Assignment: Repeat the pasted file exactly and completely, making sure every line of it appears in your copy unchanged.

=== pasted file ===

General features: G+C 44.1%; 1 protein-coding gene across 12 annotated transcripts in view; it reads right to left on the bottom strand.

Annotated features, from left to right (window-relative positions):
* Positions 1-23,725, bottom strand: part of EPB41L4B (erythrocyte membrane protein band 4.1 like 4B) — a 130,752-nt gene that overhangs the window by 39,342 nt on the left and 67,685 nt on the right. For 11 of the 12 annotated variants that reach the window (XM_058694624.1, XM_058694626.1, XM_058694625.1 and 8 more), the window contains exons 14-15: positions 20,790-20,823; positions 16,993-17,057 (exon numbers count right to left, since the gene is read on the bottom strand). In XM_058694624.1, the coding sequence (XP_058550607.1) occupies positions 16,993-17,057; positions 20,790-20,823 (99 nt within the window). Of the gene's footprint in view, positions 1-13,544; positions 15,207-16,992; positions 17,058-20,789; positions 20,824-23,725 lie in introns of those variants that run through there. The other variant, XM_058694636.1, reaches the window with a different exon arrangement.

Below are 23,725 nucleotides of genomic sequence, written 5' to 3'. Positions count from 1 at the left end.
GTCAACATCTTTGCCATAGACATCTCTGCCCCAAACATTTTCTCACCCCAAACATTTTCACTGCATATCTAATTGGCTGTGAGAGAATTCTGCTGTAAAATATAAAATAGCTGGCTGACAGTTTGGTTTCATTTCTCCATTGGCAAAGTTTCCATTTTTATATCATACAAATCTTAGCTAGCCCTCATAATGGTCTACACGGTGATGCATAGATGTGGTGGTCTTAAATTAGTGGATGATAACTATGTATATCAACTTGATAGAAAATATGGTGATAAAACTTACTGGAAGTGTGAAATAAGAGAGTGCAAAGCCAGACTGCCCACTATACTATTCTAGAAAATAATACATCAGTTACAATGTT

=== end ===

General features: G+C 44.1%; 1 protein-coding gene across 12 annotated transcripts in view; it reads right to left on the bottom strand.

Annotated features, from left to right (window-relative positions):
* Positions 1-23,725, bottom strand: part of EPB41L4B (erythrocyte membrane protein band 4.1 like 4B) — a 130,752-nt gene that overhangs the window by 39,342 nt on the left and 67,685 nt on the right. For 11 of the 12 annotated variants that reach the window (XM_058694624.1, XM_058694626.1, XM_058694625.1 and 8 more), the window contains exons 14-15: positions 20,790-20,823; positions 16,993-17,057 (exon numbers count right to left, since the gene is read on the bottom strand). In XM_058694624.1, the coding sequence (XP_058550607.1) occupies positions 16,993-17,057; positions 20,790-20,823 (99 nt within the window). Of the gene's footprint in view, positions 1-13,544; positions 15,207-16,992; positions 17,058-20,789; positions 20,824-23,725 lie in introns of those variants that run through there. The other variant, XM_058694636.1, reaches the window with a different exon arrangement.

Below are 23,725 nucleotides of genomic sequence, written 5' to 3'. Positions count from 1 at the left end.
GTCAACATCTTTGCCATAGACATCTCTGCCCCAAACATTTTCTCACCCCAAACATTTTCACTGCATATCTAATTGGCTGTGAGAGAATTCTGCTGTAAAATATAAAATAGCTGGCTGACAGTTTGGTTTCATTTCTCCATTGGCAAAGTTTCCATTTTTATATCATACAAATCTTAGCTAGCCCTCATAATGGTCTACACGGTGATGCATAGATGTGGTGGTCTTAAATTAGTGGATGATAACTATGTATATCAACTTGATAGAAAATATGGTGATAAAACTTACTGGAAGTGTGAAATAAGAGAGTGCAAAGCCAGACTGCCCACTATACTATTCTAGAAAATAATACATCAGTTACAATGTT